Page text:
All hypertensive patients at the time of diagnosis must have a thorough clinical history (for obstructive sleep apnea [OSA] and history suggestive of pheochromocytoma), clinical examinations (including peripheral pulses and abdominal mass), and echocardiography (to rule out coarctation of the aorta) and markers for connective tissue diseases (e.g., anti-nuclear antibody). [Figure 3] one of the most underrated causes of HTN is OSA, and sleep study may clinch the diagnosis for the suspected ones. Drugs such as nonsteroidal anti-inflammatory drugs and oral contraceptive pills and other hormonal therapies including steroids are also looked for while dealing with patients of RH.
Figure 1: Spectrum of resistant hypertension as per ambulatory blood pressure monitoring. RH: Resistant hypertension

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Figure 2: Normal and abnormal pattern of ambulatory blood pressure monitoring.

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Figure 3: Causes of secondary hypertension.

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Yamashita et al.[10] have developed PFK score which consists of U pH >7, female sex, K <3.5, primary hyperaldosteronism can be suspected if PFK scores are positive. Prescribing spironolactone ahs been found to be useful in controlling hypertension in this subset.

It has been found that plasma renin is low across the spectrum of RH, and PATHWAY 2 study demonstrated that spironolactone was the most effective BP -lowering agent throughout the distribution of baseline plasma renin, but it was particularly effective in patients with lower rennin.[11] However, changing antihypertensive medications according to plasma rennin to plasma aldosterone ratio was intuitively appealing but practically not feasible in most instances owing to poor availability, standardization, and hyporeninemic hypoaldosteronism in diabetes mellitus.

  How To Approach Management Resistant Hypertension? Top

Studies have shown that 50% of the total RH patients are actually having pseudo-RH and the rest 50% have true RH (TRH), and it can be due to white coat effect, inaccurate BP measurement, undertreatment, or medical nonadherence.[12] Hence, whenever office BP is >140/90 with A + C + D regimen, ABPM should be advised to rule out WCH and diuretics should be changed to long-acting chlorthalidone. Accuracy of BP measurement, adherence to prescribed medications, and adequacy of prescribed dosages are to be ensured (Triple-A).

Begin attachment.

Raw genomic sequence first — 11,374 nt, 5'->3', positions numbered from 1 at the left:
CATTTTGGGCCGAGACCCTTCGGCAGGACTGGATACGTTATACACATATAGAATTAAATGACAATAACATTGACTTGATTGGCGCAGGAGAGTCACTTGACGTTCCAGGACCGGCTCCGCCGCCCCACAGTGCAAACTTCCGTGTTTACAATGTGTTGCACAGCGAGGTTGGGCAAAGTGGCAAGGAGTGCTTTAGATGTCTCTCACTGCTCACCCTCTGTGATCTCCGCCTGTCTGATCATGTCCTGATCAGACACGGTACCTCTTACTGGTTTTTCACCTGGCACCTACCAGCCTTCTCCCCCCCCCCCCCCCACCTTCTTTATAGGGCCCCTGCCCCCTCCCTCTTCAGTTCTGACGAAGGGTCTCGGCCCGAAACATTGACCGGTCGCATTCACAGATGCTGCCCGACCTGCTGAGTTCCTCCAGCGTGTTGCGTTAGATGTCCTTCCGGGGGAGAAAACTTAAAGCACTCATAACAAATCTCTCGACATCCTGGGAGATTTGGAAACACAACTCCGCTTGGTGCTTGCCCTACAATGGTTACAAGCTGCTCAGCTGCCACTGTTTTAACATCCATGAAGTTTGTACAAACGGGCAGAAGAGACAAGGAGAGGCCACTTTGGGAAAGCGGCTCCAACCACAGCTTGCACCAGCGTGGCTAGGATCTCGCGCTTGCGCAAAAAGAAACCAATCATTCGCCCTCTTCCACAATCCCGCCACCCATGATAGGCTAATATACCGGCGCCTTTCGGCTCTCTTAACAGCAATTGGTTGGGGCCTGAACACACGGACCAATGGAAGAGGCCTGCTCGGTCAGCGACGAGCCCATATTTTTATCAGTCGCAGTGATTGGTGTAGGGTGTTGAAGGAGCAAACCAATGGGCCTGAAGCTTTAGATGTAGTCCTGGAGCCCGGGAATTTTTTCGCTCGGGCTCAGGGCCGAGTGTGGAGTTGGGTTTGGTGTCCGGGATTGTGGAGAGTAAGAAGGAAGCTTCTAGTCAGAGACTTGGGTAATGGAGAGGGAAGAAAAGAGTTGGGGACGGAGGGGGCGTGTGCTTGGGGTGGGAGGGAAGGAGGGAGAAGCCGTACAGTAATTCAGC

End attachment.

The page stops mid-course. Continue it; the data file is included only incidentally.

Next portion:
According to the NICE guideline, in RH patients, after A + C + D regimen, the fourth drug to be decided as per the serum potassium (k) level. If k <4.5, a spironolactone has to be added, whereas if k >4.5, either double the dose of thiazide or adding a loop diuretic has been advised.[13]

  Can We Identify the True Resistant Hypertension and Masked Resistant Hypertension at the Clinic? Top

In a large community-based study of 8295 patients with RH classified on the basis of ABPM, de la Sierra et al.[14] found that true resistant hypertension patients who had longer duration of uncontrolled hypertension and needed four or more drugs to control BP, had a worse cardiovascular outcome. The group included larger proportions of smokers, diabetics, target organ damage (including left ventricular hypertrophy, impaired renal function, and microalbuminuria), and documented cardiovascular disease. Moreover, true resistant hypertensives exhibited in a greater proportion of a riser pattern in ABPM.

In J-HOME study[15] profiling of 3400 Japanese patients with RH by HBPM, it has been found that compared to controlled HTN, factors associated with isolated uncontrolled home HTN included obesity, relatively higher office systolic BP (SBP), habitual drinking, and the use of two or more prescribed antihypertensive drugs. Compared to uncontrolled HTN, factors associated with isolated uncontrolled office HTN included female gender, lower body mass index, and relatively lower office SBP. The presence of hypercholesterolemia was found to have a significant and independent association with isolated office RH. Higher office SBP, past history of ischemic heart disease, and lower prescription rate of potassium-sparing diuretics were found to have a significant and independent association with isolated home RH. Patients with sustained RH had a significantly lower prescription rate of potassium-sparing diuretics than those with controlled HTN.

  What Is “Refractory Hypertension:” Is It A Novel Phenotype? Top

One subset of TRH patients are not amenable to achievement of target BP despite using five different classes of antihypertensive drugs, including a long-acting thiazide lke diuretic and spironolactone. Acelajado et al. have coined them to have 'refractory hypertension (RfH).[16] They have found that 10% of the truly RH patients are RfH and they have a dismal outcome in terms of stroke and heart failure in comparison to TRH. Dudenbostel et al. defined RfH as failure to achieve BP control with treatment prescribed by HTN experts at a minimum of three follow-up visits during at least 6 months of care, receiving five or more different antihypertensive medications, including chlorthalidone and spironolactone. This stricter definition led the researchers to have a prevalence of RfH as 4% in their prospective study comprising 700 patients of TRH.[17]

Birmingham Hypertension Clinic at the University of Alabama at has proposed a classification of HTN according to number of drugs [Figure 4].[17] Dudenbostel et al. compared the profile of RfH to TRH patients and found that RfH patients are younger with low renin and high sympathetic activity [Figure 5].[17]